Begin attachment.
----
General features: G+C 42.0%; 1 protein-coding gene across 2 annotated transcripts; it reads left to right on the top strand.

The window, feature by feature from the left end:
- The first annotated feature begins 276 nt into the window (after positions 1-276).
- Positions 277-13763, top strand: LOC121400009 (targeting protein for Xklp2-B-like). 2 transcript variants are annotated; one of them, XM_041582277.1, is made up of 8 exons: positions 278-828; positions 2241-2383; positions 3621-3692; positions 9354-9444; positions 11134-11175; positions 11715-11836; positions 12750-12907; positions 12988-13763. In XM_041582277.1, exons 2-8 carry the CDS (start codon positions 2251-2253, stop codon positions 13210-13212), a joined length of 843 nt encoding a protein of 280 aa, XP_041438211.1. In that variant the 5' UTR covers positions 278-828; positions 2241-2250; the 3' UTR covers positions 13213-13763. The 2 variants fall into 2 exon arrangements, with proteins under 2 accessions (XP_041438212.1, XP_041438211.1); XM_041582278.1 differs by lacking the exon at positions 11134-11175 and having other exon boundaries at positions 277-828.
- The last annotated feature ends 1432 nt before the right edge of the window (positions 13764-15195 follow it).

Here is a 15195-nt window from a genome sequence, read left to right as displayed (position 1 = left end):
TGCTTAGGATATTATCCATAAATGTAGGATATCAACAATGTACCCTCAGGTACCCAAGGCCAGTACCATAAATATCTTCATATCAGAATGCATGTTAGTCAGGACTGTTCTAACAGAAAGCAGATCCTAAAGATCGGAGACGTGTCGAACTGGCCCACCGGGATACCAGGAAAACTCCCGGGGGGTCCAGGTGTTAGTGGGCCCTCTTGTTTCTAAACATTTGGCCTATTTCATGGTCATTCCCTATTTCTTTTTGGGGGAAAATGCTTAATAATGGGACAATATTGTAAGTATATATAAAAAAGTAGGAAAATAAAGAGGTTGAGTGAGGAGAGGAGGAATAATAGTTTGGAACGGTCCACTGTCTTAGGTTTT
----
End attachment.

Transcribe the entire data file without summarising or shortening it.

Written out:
General features: G+C 42.0%; 1 protein-coding gene across 2 annotated transcripts; it reads left to right on the top strand.

The window, feature by feature from the left end:
- The first annotated feature begins 276 nt into the window (after positions 1-276).
- Positions 277-13763, top strand: LOC121400009 (targeting protein for Xklp2-B-like). 2 transcript variants are annotated; one of them, XM_041582277.1, is made up of 8 exons: positions 278-828; positions 2241-2383; positions 3621-3692; positions 9354-9444; positions 11134-11175; positions 11715-11836; positions 12750-12907; positions 12988-13763. In XM_041582277.1, exons 2-8 carry the CDS (start codon positions 2251-2253, stop codon positions 13210-13212), a joined length of 843 nt encoding a protein of 280 aa, XP_041438211.1. In that variant the 5' UTR covers positions 278-828; positions 2241-2250; the 3' UTR covers positions 13213-13763. The 2 variants fall into 2 exon arrangements, with proteins under 2 accessions (XP_041438212.1, XP_041438211.1); XM_041582278.1 differs by lacking the exon at positions 11134-11175 and having other exon boundaries at positions 277-828.
- The last annotated feature ends 1432 nt before the right edge of the window (positions 13764-15195 follow it).

Here is a 15195-nt window from a genome sequence, read left to right as displayed (position 1 = left end):
TGCTTAGGATATTATCCATAAATGTAGGATATCAACAATGTACCCTCAGGTACCCAAGGCCAGTACCATAAATATCTTCATATCAGAATGCATGTTAGTCAGGACTGTTCTAACAGAAAGCAGATCCTAAAGATCGGAGACGTGTCGAACTGGCCCACCGGGATACCAGGAAAACTCCCGGGGGGTCCAGGTGTTAGTGGGCCCTCTTGTTTCTAAACATTTGGCCTATTTCATGGTCATTCCCTATTTCTTTTTGGGGGAAAATGCTTAATAATGGGACAATATTGTAAGTATATATAAAAAAGTAGGAAAATAAAGAGGTTGAGTGAGGAGAGGAGGAATAATAGTTTGGAACGGTCCACTGTCTTAGGTTTT